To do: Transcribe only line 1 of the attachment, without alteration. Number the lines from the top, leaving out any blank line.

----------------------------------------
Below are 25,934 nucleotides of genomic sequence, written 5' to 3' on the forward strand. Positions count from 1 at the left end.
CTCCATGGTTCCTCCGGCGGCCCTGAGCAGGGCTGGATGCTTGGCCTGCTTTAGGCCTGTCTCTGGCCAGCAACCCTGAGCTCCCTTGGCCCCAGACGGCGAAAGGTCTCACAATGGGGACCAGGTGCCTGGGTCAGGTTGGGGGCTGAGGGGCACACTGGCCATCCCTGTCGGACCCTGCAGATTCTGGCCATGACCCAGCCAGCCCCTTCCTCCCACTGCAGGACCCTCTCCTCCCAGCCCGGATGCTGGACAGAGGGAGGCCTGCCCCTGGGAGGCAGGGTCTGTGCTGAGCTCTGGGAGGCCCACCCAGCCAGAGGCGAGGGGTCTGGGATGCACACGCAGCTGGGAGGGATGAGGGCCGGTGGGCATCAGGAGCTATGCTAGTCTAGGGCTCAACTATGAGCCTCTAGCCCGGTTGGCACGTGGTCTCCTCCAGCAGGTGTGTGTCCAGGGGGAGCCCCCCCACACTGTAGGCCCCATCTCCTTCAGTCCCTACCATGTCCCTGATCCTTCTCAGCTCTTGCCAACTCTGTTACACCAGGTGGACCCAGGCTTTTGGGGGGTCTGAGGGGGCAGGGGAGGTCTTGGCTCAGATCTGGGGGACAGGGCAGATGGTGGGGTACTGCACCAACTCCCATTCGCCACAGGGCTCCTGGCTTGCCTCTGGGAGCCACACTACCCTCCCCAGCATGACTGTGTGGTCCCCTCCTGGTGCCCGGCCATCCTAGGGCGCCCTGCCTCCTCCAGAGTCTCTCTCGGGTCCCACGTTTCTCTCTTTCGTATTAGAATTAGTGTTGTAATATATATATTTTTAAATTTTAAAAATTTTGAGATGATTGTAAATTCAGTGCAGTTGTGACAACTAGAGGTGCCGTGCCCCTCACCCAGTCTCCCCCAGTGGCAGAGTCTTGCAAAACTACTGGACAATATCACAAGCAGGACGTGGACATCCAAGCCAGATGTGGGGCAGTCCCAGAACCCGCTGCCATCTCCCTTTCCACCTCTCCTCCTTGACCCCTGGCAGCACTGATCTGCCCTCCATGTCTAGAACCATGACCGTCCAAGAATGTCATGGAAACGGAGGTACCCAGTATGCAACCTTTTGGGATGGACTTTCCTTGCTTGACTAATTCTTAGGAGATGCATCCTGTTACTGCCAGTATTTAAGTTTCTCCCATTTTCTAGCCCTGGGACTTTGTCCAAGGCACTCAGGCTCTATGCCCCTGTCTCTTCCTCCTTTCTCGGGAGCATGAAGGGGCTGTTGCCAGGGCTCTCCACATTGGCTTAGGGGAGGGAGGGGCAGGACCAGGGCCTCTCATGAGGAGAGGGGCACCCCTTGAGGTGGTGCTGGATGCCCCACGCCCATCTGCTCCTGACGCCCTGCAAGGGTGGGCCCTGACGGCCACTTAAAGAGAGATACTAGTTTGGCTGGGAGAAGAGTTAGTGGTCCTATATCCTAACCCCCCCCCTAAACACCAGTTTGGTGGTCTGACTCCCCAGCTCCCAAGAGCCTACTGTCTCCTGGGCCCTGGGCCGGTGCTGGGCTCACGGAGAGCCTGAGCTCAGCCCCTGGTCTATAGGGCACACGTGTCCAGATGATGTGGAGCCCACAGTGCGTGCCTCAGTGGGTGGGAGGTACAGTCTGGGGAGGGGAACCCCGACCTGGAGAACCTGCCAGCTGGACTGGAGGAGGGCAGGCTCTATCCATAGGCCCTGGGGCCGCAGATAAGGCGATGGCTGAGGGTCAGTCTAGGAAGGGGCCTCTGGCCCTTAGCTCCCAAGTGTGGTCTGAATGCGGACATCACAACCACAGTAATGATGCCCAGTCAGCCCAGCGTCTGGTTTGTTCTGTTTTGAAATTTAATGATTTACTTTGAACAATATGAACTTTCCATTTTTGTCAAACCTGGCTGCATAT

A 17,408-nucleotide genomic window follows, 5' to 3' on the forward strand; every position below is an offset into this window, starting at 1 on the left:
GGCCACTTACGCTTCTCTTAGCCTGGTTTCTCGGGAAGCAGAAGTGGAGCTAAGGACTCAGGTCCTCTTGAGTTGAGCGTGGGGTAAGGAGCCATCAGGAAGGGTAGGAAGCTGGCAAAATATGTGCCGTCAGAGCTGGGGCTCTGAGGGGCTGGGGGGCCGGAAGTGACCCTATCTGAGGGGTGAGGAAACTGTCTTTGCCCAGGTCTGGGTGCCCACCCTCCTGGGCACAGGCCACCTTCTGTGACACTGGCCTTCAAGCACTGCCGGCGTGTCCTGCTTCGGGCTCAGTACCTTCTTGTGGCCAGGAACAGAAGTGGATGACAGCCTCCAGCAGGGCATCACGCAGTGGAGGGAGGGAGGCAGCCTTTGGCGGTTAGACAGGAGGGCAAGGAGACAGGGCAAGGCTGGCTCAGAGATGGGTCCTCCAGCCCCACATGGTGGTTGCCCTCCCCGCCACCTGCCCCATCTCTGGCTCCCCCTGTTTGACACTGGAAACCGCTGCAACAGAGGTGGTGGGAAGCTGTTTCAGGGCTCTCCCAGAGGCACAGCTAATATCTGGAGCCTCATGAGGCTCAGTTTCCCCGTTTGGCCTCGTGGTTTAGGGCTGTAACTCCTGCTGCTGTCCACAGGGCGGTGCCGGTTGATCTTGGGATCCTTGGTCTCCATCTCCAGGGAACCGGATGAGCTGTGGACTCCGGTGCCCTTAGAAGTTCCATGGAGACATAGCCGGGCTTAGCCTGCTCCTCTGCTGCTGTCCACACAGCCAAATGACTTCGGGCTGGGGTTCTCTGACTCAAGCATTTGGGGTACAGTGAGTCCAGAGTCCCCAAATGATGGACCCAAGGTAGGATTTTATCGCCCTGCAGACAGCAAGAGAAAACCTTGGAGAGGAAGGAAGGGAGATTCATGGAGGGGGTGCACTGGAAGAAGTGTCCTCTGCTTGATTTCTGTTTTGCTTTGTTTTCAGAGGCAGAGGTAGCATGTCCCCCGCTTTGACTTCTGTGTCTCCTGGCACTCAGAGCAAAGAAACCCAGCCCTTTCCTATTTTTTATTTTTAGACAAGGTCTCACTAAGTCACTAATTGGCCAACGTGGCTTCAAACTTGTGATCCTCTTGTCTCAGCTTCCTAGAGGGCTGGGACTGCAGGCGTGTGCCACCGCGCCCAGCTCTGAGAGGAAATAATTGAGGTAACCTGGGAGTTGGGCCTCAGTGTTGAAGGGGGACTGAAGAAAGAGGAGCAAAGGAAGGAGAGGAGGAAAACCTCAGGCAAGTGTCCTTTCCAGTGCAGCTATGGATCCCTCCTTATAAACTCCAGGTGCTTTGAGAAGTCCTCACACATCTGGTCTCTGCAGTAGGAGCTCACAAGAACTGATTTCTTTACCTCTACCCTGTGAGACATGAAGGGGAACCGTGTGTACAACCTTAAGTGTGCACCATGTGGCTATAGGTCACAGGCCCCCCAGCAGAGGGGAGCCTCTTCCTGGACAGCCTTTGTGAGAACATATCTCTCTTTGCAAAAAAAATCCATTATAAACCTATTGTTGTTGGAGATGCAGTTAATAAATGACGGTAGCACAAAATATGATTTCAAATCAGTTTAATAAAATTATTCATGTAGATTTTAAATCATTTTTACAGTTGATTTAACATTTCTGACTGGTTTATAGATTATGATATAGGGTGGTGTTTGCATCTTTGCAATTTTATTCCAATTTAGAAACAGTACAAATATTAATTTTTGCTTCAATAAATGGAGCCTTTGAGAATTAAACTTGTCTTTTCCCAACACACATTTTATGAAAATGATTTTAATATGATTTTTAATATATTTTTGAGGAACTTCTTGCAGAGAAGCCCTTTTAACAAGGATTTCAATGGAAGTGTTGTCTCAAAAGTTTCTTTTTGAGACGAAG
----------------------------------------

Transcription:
Below are 25,934 nucleotides of genomic sequence, written 5' to 3' on the forward strand. Positions count from 1 at the left end.